Next, the four principals, Ben, Sally, Buddy, and Phyllis, played by Tim Reynolds, Diane Milo, Kevin Kirby, and Jenifer Tice are introduced. Although Ben is married to Phyllis, and Buddy to Sally, mirroring the missteps in the relationships, the stage presence and chemistry is best between the non-paired couples, Reynolds with Milo and Kirby with Tice. The younger versions of Ben, Sally, Buddy, and Phyllis played by Josiah Frampton, Skye Wilson, Luke Anthony, and Ashley Bawdon are also introduced, appropriately costumed in the muted beiges and pinks of the past.
Initially distracting, there’s a significant relative height reversal between the Bens and Buddys although the chemistry between Reynolds and Frampton and between Kirby and Anthony make up for it.
Reynolds, Milo, Kirby, and Tice, all veteran performers, have multiple numbers throughout the show, too many to fully detail, but an especially nice bit of theatre occurs at the end of Act 1. In Too Many Mornings, Ben sings to Sally, or rather the ghost of Sally while Sally thinks he’s singing to her and answers having been in love with Ben all these years. Milo’s staging and vocal direction on this one are perfect, Reynolds holding Bawdon and singing to her, with Frampton and Milo upstage, separated, mirroring the motions of Ben and Young Sally. Buddy witnesses the end of this, setting up much of Act 2.
Of the strong supporting cast’s numbers breaking the tension between the principals, one is of particular note. One More Kiss from Act 2, sung by Heidi and Young Heidi, played by Elizabeth Finkler and Shelly Welch (who was inadvertently left off the cast list in the program). Their duet is exquisite, part in unison, part in counterpoint, an operatic piece that truly soars.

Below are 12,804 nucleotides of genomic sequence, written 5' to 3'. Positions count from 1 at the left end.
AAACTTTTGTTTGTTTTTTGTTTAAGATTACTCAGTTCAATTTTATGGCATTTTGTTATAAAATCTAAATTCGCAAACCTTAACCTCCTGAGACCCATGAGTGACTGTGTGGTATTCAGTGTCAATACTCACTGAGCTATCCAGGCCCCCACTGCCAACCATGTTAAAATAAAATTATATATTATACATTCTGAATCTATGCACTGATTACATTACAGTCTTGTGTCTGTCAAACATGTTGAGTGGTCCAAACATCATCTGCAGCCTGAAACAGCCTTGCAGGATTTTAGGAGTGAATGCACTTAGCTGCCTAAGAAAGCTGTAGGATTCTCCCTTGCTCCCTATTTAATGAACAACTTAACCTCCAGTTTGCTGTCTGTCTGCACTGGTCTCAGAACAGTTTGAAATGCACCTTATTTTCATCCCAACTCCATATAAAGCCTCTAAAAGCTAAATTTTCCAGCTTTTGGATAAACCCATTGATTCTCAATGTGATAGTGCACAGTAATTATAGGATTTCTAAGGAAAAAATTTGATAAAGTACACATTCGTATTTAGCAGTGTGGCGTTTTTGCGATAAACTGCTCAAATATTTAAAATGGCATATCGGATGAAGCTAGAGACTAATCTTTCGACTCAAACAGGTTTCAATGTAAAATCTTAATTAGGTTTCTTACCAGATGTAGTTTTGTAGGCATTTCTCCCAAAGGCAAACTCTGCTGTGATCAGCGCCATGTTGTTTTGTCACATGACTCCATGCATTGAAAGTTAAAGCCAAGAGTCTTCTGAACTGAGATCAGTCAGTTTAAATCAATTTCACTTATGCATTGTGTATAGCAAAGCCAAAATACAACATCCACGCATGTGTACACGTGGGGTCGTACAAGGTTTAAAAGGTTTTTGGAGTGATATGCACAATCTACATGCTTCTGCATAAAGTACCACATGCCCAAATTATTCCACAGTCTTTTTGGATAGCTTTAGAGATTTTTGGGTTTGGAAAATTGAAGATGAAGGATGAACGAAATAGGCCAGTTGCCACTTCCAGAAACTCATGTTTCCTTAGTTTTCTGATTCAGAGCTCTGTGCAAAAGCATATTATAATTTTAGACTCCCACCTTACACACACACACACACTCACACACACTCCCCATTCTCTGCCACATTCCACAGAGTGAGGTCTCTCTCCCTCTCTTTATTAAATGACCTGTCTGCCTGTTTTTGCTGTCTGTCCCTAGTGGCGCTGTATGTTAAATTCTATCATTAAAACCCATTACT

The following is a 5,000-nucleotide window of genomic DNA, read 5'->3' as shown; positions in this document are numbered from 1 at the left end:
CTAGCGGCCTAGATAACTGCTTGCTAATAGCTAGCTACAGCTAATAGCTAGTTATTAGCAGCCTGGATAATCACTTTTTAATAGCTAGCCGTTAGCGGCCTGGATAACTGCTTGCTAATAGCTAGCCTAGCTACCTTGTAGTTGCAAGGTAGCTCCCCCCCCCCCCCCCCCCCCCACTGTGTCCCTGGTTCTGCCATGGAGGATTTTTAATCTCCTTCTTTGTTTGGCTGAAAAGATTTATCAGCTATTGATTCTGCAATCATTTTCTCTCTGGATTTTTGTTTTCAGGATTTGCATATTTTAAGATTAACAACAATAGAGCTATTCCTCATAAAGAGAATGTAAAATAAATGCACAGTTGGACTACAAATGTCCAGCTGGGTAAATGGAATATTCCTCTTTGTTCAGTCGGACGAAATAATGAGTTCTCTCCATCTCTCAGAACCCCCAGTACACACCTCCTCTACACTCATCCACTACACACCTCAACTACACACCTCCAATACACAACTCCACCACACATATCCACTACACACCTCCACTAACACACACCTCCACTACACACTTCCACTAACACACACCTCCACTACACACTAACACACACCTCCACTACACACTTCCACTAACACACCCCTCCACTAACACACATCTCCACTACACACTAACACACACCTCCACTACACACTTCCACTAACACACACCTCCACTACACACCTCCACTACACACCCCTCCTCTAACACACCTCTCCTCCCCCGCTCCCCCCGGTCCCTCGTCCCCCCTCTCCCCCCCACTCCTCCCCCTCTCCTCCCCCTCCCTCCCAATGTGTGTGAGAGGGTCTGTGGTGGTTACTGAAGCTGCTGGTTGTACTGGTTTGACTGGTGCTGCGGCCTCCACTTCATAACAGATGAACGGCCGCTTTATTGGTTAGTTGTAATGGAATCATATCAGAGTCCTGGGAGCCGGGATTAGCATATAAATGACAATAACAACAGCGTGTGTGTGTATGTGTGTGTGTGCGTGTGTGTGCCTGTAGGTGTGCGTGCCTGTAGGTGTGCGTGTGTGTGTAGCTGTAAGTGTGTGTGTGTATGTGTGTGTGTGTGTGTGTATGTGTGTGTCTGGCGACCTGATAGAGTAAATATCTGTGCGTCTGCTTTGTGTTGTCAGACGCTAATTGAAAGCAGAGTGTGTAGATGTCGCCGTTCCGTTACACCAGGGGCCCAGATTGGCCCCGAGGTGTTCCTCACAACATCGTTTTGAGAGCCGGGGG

Starting Act 2, there’s a particularly well-played scene between Kirby and Anthony leading into and through Kirby’s The Right Girl, the song that gives us further insight into Buddy’s inner conflict between the girl he loves, and the one he married.
As the tension builds and marriages are on the verge of collapse in the midst of chaos early in Act 2, suddenly, the stage is transformed into Loveland, the Weismann extravaganza. This transition is decidedly low tech, but works extremely well using creative lighting, and rotating the aforementioned columns to create that dream world. Here, the past bursts into full color and showcases Frampton, Wilson, Anthony, and Bawdon on their own.
Following their junior selves, Kirby, Milo, Tice, and Reynolds each get their own fantasy number further revealing their characters’ thoughts. Kirby’s and Tice’s songs are comic with serious undertones, done well, in a fantasy style. Milo’s number is a torch song, and is very touching. Reynolds’ fantasy number is a true showcase for him, and he pulls off the most serious moment of the show, jarring us all back to reality, and final resolution.
While this is a solid show that will continue to grow as it fully gels, there are some issues worth mentioning, the single biggest being sound. The cast is exceptionally strong, and in a house of that size, would normally not need microphones, but owing to the location and outside interference, they mike the soloists. Unfortunately, there is a significant amount of popping and bleed-through, particularly among the strongest singers, who are often paired in duets. Also, on opening night of such a challenging Sondheim show, there were some missed lines and lyrics and a few pitch and timing mismatches in some particularly difficult passages, but those should settle out very quickly.
This is a production worth seeing and runs Thursdays-Sundays 4-27 March at Tabard’s Theatre on the Square at San Jose’s San Pedro Square.
See http://www.tabardtheatre.org/season10.html#show6 for more information.